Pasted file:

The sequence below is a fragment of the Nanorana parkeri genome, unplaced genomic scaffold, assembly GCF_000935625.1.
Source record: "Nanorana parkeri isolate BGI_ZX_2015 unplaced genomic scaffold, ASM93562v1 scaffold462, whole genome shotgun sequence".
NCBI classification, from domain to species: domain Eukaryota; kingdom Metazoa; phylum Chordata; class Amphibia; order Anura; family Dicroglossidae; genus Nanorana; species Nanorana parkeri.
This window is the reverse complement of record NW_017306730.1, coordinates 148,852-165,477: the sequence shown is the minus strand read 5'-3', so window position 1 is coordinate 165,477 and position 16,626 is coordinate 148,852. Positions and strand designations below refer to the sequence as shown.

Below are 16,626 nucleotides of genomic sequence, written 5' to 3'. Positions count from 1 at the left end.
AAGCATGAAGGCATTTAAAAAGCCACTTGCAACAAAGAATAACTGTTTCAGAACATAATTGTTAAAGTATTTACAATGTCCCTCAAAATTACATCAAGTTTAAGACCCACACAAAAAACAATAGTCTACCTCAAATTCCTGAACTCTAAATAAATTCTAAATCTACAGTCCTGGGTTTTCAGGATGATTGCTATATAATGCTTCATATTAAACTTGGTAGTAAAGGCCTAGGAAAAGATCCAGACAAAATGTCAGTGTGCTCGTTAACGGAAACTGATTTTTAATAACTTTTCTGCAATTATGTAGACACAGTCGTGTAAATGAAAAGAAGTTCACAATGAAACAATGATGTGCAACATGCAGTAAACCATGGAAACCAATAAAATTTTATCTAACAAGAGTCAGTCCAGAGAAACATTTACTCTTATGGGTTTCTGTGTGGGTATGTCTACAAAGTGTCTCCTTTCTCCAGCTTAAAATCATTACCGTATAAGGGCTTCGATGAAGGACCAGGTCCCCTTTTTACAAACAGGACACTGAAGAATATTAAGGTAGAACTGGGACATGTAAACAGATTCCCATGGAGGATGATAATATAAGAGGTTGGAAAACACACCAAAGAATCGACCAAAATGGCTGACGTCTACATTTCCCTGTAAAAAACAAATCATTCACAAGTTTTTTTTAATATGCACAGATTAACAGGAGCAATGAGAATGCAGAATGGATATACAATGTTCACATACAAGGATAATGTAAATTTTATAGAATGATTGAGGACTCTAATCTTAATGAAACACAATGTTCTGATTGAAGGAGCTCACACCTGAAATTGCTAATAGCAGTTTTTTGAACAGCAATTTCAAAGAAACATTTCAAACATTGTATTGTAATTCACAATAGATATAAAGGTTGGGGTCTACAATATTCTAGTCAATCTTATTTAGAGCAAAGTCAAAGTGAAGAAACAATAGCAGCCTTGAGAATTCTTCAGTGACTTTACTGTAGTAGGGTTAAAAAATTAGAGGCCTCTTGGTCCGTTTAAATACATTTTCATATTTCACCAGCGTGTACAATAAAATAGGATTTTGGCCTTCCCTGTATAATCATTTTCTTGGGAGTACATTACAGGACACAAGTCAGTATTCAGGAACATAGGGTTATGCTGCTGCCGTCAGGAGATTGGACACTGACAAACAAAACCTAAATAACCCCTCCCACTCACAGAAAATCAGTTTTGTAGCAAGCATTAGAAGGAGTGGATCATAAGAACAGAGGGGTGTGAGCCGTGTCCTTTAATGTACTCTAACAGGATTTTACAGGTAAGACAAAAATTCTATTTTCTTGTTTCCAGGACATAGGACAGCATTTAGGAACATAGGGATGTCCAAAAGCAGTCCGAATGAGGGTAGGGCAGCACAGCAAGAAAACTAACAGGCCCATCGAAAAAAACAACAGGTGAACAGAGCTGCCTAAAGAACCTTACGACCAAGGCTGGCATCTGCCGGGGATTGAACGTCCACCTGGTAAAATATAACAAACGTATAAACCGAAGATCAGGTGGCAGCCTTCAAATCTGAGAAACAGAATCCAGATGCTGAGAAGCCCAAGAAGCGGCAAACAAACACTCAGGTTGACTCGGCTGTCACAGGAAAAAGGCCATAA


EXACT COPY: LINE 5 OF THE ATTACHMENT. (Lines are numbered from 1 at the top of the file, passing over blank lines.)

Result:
Below are 16,626 nucleotides of genomic sequence, written 5' to 3'. Positions count from 1 at the left end.